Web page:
14 NOVEMBER 1840, Page 1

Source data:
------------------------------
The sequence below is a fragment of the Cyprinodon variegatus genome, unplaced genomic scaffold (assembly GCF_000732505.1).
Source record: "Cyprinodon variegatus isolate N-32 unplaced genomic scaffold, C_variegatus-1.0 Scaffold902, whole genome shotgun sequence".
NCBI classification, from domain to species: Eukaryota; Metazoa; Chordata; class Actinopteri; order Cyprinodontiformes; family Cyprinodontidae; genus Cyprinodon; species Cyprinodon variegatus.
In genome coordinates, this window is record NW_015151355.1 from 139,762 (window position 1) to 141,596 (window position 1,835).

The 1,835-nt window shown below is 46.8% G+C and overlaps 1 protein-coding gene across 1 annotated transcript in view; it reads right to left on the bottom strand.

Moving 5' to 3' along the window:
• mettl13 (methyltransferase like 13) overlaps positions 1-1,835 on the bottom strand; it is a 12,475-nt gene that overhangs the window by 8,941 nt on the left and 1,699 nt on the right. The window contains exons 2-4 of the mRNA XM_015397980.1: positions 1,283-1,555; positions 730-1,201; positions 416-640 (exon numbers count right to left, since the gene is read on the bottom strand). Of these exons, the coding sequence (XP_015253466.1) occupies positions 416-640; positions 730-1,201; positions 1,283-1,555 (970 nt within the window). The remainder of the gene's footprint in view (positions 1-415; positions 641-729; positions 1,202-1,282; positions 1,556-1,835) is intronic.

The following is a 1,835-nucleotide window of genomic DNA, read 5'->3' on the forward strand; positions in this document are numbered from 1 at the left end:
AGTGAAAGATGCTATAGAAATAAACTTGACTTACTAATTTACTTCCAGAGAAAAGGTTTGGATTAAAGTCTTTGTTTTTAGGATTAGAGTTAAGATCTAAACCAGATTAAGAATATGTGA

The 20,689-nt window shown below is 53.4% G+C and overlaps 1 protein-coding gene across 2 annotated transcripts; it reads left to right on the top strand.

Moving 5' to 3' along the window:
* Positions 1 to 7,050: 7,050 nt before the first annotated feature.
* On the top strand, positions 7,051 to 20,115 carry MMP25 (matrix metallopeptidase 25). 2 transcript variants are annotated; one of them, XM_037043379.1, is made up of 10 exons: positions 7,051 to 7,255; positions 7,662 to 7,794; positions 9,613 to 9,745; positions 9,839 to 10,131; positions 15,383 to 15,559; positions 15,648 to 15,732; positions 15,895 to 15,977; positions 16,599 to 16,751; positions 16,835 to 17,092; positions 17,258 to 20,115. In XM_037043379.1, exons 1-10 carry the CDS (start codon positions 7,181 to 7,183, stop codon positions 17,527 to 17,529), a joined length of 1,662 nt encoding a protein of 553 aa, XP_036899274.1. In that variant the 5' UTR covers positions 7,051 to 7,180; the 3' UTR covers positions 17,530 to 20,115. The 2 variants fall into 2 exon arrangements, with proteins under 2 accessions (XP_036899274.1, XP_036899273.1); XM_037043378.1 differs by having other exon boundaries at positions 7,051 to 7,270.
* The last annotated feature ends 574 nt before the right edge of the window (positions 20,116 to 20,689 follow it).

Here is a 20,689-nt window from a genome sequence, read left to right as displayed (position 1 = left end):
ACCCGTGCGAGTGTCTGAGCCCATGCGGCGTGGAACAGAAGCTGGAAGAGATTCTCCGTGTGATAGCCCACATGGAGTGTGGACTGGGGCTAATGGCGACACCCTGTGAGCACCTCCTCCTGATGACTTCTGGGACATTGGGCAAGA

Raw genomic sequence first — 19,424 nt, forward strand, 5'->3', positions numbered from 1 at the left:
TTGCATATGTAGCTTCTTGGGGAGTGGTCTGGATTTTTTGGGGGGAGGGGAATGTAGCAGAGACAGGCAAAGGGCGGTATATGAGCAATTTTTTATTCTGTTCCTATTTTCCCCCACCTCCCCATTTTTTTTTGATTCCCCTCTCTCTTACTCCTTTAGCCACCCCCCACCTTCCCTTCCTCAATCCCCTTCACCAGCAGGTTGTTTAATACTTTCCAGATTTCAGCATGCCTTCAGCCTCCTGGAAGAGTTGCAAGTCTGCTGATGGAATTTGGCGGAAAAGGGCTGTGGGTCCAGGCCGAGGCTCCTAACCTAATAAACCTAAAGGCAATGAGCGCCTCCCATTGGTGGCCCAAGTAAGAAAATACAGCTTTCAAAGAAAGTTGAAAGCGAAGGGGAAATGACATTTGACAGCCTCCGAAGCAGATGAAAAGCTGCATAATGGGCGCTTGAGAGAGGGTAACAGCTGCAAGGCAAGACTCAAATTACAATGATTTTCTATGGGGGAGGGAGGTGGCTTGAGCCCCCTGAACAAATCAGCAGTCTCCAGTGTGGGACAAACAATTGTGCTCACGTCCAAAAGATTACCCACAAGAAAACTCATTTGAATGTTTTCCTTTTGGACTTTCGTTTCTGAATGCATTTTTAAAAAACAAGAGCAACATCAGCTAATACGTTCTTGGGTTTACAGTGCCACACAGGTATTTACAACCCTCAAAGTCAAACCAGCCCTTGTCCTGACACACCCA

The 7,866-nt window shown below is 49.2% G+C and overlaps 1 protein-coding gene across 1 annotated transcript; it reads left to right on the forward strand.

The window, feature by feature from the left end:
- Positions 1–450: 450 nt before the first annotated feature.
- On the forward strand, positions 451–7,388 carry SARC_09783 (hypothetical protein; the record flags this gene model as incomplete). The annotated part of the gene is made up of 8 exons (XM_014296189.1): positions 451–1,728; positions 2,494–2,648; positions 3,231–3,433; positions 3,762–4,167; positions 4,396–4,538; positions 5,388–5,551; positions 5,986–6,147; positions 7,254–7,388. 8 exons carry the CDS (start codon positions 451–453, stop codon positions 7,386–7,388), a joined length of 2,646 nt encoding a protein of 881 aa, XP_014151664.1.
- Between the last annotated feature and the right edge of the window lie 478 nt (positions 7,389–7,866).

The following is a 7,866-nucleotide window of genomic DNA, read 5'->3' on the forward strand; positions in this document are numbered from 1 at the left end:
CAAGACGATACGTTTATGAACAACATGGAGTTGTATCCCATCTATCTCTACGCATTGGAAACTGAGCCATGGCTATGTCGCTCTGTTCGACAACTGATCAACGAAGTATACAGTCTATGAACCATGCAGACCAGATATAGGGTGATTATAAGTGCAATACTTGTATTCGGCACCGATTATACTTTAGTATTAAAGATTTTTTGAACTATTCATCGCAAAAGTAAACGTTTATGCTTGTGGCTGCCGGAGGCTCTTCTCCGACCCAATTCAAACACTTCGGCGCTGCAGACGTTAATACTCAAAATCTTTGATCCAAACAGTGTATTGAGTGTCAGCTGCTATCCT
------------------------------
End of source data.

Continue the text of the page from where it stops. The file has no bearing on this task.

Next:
THE opening of the Chambers has been the means of snaking known the sentiments of the influential of all classes in France on the foreign policy of that country ; and, with the exception of the violent Repub• lican party, and M. TRIERS'S friends in the press, the general voice is for peace. The speech of Louis PHILIPPE is decidedly pacific: considering it as the production of the new Ministry, it seems to justify M. GUIZOT'S description of the " Ministry of Conciliation." The votes on the preliminary questions hitherto submitted to the Chamber of Deputies indicate that a large majority will support them in carrying out their pacific views. The election of President of the Chamber was the first victory gained by the SOULT-GUIZOT Cabi- net: it has been followed by others in the election of commissioners to draw up the address in answer to the King's speech—the majority of Ministerial members elected was in the proportion of seven to two. The discussions in the various Bureaux on these elections present a clear exposition of the sentiments of the leading men of all parties on the present relations between France and England. On this account regarding them as extremely important, we present them to our readers with much greater fulness than it has been customary for us to find room for in the case of any debates save those of the British Parliament. First in interest is the explanation given by M. Tinuns of the course of his policy turd the cause of his resignation. He would seem to have been in a false position on the Eastern question from the outset ; en- tangled in a diplomacy which commenced before his Premiership, and which he scarcely offers to vindicate. The resignation, he says, did not depend on a single phrase of the King's speech, but on the general policy proposed. He avows that France is not in a fit state for war ; and admits that he sought to gain time till the spring. M. GUIZOIS spoke briefly ; hut he was explicit enough in condemning the warlike propositions of his predecessors. The whole tone of the debate evinced a disposition to maintain a friendly footing with this country. The point of honour seems to be the only one that now requires adjusting. Even the Parts journals, though for the most part hostile to the peace Ministry, are comparatively mild in their language towards England. Galled by the ttacks of the Republican National, the Ministers have commenced proceedings against that paper. This attack on the press so early in their career, and on grounds apparently untenable befine a Jury, betrays a feeling of weakness of which there are at present no other outward signs.